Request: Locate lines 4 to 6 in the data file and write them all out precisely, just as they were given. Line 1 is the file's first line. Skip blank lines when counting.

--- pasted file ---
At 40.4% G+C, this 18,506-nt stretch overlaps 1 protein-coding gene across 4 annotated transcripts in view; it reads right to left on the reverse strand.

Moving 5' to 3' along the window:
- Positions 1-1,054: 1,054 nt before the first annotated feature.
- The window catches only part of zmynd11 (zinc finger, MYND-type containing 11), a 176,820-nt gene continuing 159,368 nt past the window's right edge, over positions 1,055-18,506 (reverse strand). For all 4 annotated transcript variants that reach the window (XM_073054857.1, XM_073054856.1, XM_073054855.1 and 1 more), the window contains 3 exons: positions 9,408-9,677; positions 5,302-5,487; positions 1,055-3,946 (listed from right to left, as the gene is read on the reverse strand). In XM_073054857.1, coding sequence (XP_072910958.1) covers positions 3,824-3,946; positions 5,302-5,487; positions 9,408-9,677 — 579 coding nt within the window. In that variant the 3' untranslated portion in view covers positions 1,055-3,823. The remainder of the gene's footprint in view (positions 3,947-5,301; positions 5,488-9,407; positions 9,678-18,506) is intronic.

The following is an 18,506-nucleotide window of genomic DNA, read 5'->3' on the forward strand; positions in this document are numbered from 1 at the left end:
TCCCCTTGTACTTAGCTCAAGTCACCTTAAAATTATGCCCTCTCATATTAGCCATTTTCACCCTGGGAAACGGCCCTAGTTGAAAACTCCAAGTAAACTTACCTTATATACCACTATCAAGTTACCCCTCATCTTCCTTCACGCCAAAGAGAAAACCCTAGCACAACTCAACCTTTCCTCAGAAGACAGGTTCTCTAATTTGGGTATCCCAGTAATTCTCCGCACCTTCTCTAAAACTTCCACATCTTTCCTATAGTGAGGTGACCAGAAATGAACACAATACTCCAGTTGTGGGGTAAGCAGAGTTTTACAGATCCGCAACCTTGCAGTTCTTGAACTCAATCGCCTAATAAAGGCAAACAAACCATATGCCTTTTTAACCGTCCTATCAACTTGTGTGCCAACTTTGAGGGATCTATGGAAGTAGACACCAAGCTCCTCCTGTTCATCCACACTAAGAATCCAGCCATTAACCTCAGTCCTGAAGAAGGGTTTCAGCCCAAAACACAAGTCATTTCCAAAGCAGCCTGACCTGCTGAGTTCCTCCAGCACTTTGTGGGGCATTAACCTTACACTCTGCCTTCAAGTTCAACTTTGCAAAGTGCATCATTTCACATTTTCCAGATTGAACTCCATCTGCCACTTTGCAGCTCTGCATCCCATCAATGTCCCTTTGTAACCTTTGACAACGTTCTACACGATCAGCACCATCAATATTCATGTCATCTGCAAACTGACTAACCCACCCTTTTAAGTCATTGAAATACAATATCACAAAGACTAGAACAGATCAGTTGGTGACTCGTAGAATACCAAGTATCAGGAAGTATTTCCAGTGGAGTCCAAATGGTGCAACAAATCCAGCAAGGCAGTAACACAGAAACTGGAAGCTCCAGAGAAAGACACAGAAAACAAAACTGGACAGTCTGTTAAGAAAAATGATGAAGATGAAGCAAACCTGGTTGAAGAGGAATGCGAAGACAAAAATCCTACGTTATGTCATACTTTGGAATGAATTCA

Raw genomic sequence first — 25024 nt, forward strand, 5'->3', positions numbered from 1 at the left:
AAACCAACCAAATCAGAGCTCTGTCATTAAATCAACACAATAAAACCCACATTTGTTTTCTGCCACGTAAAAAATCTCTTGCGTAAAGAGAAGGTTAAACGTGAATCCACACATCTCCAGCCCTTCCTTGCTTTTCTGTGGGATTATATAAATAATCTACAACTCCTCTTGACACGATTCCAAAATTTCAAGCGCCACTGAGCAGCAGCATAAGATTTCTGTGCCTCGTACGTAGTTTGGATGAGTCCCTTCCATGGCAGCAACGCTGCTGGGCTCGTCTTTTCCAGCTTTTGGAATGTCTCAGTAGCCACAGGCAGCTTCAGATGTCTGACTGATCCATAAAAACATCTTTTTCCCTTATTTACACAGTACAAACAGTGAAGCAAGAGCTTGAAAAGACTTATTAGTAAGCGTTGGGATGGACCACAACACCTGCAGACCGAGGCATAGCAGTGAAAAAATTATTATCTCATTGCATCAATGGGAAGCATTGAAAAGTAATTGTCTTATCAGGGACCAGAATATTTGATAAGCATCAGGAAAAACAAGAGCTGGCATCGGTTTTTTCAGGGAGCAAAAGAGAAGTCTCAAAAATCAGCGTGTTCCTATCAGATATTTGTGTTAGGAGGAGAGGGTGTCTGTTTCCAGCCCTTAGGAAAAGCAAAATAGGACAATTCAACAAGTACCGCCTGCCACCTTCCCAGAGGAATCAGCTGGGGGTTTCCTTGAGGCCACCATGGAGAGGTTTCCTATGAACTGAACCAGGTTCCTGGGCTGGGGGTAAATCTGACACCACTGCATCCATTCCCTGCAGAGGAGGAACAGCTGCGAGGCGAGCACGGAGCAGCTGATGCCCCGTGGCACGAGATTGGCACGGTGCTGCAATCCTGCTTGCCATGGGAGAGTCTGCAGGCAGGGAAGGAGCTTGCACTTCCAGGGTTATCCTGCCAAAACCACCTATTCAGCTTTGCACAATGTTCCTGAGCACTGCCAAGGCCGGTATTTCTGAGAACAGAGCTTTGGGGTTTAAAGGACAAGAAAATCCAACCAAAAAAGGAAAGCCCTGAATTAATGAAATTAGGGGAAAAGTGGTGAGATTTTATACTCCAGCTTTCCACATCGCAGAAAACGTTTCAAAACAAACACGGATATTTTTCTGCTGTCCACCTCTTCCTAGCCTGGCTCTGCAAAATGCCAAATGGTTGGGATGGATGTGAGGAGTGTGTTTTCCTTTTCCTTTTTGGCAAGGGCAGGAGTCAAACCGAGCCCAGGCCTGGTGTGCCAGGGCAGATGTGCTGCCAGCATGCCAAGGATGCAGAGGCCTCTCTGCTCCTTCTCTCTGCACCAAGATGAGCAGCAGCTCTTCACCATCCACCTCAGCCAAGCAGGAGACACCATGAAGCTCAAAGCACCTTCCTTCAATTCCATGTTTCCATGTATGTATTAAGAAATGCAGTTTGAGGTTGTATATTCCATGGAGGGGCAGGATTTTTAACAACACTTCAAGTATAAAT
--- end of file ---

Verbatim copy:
- The window catches only part of zmynd11 (zinc finger, MYND-type containing 11), a 176,820-nt gene continuing 159,368 nt past the window's right edge, over positions 1,055-18,506 (reverse strand). For all 4 annotated transcript variants that reach the window (XM_073054857.1, XM_073054856.1, XM_073054855.1 and 1 more), the window contains 3 exons: positions 9,408-9,677; positions 5,302-5,487; positions 1,055-3,946 (listed from right to left, as the gene is read on the reverse strand). In XM_073054857.1, coding sequence (XP_072910958.1) covers positions 3,824-3,946; positions 5,302-5,487; positions 9,408-9,677 — 579 coding nt within the window. In that variant the 3' untranslated portion in view covers positions 1,055-3,823. The remainder of the gene's footprint in view (positions 3,947-5,301; positions 5,488-9,407; positions 9,678-18,506) is intronic.

The following is an 18,506-nucleotide window of genomic DNA, read 5'->3' on the forward strand; positions in this document are numbered from 1 at the left end:
TCCCCTTGTACTTAGCTCAAGTCACCTTAAAATTATGCCCTCTCATATTAGCCATTTTCACCCTGGGAAACGGCCCTAGTTGAAAACTCCAAGTAAACTTACCTTATATACCACTATCAAGTTACCCCTCATCTTCCTTCACGCCAAAGAGAAAACCCTAGCACAACTCAACCTTTCCTCAGAAGACAGGTTCTCTAATTTGGGTATCCCAGTAATTCTCCGCACCTTCTCTAAAACTTCCACATCTTTCCTATAGTGAGGTGACCAGAAATGAACACAATACTCCAGTTGTGGGGTAAGCAGAGTTTTACAGATCCGCAACCTTGCAGTTCTTGAACTCAATCGCCTAATAAAGGCAAACAAACCATATGCCTTTTTAACCGTCCTATCAACTTGTGTGCCAACTTTGAGGGATCTATGGAAGTAGACACCAAGCTCCTCCTGTTCATCCACACTAAGAATCCAGCCATTAACCTCAGTCCTGAAGAAGGGTTTCAGCCCAAAACACAAGTCATTTCCAAAGCAGCCTGACCTGCTGAGTTCCTCCAGCACTTTGTGGGGCATTAACCTTACACTCTGCCTTCAAGTTCAACTTTGCAAAGTGCATCATTTCACATTTTCCAGATTGAACTCCATCTGCCACTTTGCAGCTCTGCATCCCATCAATGTCCCTTTGTAACCTTTGACAACGTTCTACACGATCAGCACCATCAATATTCATGTCATCTGCAAACTGACTAACCCACCCTTTTAAGTCATTGAAATACAATATCACAAAGACTAGAACAGATCAGTTGGTGACTCGTAGAATACCAAGTATCAGGAAGTATTTCCAGTGGAGTCCAAATGGTGCAACAAATCCAGCAAGGCAGTAACACAGAAACTGGAAGCTCCAGAGAAAGACACAGAAAACAAAACTGGACAGTCTGTTAAGAAAAATGATGAAGATGAAGCAAACCTGGTTGAAGAGGAATGCGAAGACAAAAATCCTACGTTATGTCATACTTTGGAATGAATTCA